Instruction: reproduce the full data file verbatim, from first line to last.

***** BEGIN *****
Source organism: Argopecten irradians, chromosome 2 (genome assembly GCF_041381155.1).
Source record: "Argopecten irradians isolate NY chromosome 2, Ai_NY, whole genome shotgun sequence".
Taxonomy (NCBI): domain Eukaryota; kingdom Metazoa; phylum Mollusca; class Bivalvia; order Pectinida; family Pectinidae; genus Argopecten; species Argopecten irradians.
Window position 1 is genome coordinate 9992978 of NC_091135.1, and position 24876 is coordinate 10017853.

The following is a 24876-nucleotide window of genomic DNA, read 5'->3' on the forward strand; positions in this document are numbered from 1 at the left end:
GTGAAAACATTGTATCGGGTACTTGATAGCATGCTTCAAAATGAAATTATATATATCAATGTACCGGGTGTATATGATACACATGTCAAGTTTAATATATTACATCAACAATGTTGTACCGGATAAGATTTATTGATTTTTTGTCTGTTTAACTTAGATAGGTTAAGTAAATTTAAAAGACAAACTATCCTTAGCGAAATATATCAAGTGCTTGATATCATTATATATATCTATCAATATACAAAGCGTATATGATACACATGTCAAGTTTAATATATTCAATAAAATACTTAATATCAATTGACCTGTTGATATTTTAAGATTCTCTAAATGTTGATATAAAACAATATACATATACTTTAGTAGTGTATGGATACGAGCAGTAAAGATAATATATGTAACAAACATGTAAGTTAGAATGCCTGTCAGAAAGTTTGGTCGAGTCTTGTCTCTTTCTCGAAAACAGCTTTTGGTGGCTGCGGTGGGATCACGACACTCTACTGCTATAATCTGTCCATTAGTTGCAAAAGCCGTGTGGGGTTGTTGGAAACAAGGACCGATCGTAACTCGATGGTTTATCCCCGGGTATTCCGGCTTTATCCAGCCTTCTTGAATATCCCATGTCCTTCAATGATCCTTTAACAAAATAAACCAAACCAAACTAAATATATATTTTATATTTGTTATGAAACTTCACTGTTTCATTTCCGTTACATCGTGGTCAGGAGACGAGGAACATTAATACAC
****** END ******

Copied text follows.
Source organism: Argopecten irradians, chromosome 2 (genome assembly GCF_041381155.1).
Source record: "Argopecten irradians isolate NY chromosome 2, Ai_NY, whole genome shotgun sequence".
Taxonomy (NCBI): domain Eukaryota; kingdom Metazoa; phylum Mollusca; class Bivalvia; order Pectinida; family Pectinidae; genus Argopecten; species Argopecten irradians.
Window position 1 is genome coordinate 9992978 of NC_091135.1, and position 24876 is coordinate 10017853.

The following is a 24876-nucleotide window of genomic DNA, read 5'->3' on the forward strand; positions in this document are numbered from 1 at the left end:
GTGAAAACATTGTATCGGGTACTTGATAGCATGCTTCAAAATGAAATTATATATATCAATGTACCGGGTGTATATGATACACATGTCAAGTTTAATATATTACATCAACAATGTTGTACCGGATAAGATTTATTGATTTTTTGTCTGTTTAACTTAGATAGGTTAAGTAAATTTAAAAGACAAACTATCCTTAGCGAAATATATCAAGTGCTTGATATCATTATATATATCTATCAATATACAAAGCGTATATGATACACATGTCAAGTTTAATATATTCAATAAAATACTTAATATCAATTGACCTGTTGATATTTTAAGATTCTCTAAATGTTGATATAAAACAATATACATATACTTTAGTAGTGTATGGATACGAGCAGTAAAGATAATATATGTAACAAACATGTAAGTTAGAATGCCTGTCAGAAAGTTTGGTCGAGTCTTGTCTCTTTCTCGAAAACAGCTTTTGGTGGCTGCGGTGGGATCACGACACTCTACTGCTATAATCTGTCCATTAGTTGCAAAAGCCGTGTGGGGTTGTTGGAAACAAGGACCGATCGTAACTCGATGGTTTATCCCCGGGTATTCCGGCTTTATCCAGCCTTCTTGAATATCCCATGTCCTTCAATGATCCTTTAACAAAATAAACCAAACCAAACTAAATATATATTTTATATTTGTTATGAAACTTCACTGTTTCATTTCCGTTACATCGTGGTCAGGAGACGAGGAACATTAATACAC